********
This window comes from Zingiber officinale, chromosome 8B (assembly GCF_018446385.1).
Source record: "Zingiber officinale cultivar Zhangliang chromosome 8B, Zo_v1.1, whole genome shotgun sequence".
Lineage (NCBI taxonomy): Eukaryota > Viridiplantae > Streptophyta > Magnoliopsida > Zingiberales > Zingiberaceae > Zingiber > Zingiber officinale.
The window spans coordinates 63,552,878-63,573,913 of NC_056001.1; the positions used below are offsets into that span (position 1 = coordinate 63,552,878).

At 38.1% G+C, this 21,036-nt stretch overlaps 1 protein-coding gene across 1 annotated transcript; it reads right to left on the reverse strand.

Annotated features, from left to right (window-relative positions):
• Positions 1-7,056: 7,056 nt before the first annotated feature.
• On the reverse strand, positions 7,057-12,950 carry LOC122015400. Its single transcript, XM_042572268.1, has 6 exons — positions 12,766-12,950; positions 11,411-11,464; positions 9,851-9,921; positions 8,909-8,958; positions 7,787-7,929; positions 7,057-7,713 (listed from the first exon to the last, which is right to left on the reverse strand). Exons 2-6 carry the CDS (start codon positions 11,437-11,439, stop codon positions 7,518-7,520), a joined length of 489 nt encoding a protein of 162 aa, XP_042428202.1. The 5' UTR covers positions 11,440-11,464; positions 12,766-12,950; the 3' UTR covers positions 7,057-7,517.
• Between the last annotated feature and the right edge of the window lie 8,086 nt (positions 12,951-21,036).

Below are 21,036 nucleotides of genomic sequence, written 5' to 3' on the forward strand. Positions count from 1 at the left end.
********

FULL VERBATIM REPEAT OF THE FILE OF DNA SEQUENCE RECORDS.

This window comes from Zingiber officinale, chromosome 8B (assembly GCF_018446385.1).
Source record: "Zingiber officinale cultivar Zhangliang chromosome 8B, Zo_v1.1, whole genome shotgun sequence".
Lineage (NCBI taxonomy): Eukaryota > Viridiplantae > Streptophyta > Magnoliopsida > Zingiberales > Zingiberaceae > Zingiber > Zingiber officinale.
The window spans coordinates 63,552,878-63,573,913 of NC_056001.1; the positions used below are offsets into that span (position 1 = coordinate 63,552,878).

At 38.1% G+C, this 21,036-nt stretch overlaps 1 protein-coding gene across 1 annotated transcript; it reads right to left on the reverse strand.

Annotated features, from left to right (window-relative positions):
• Positions 1-7,056: 7,056 nt before the first annotated feature.
• On the reverse strand, positions 7,057-12,950 carry LOC122015400. Its single transcript, XM_042572268.1, has 6 exons — positions 12,766-12,950; positions 11,411-11,464; positions 9,851-9,921; positions 8,909-8,958; positions 7,787-7,929; positions 7,057-7,713 (listed from the first exon to the last, which is right to left on the reverse strand). Exons 2-6 carry the CDS (start codon positions 11,437-11,439, stop codon positions 7,518-7,520), a joined length of 489 nt encoding a protein of 162 aa, XP_042428202.1. The 5' UTR covers positions 11,440-11,464; positions 12,766-12,950; the 3' UTR covers positions 7,057-7,517.
• Between the last annotated feature and the right edge of the window lie 8,086 nt (positions 12,951-21,036).

Below are 21,036 nucleotides of genomic sequence, written 5' to 3' on the forward strand. Positions count from 1 at the left end.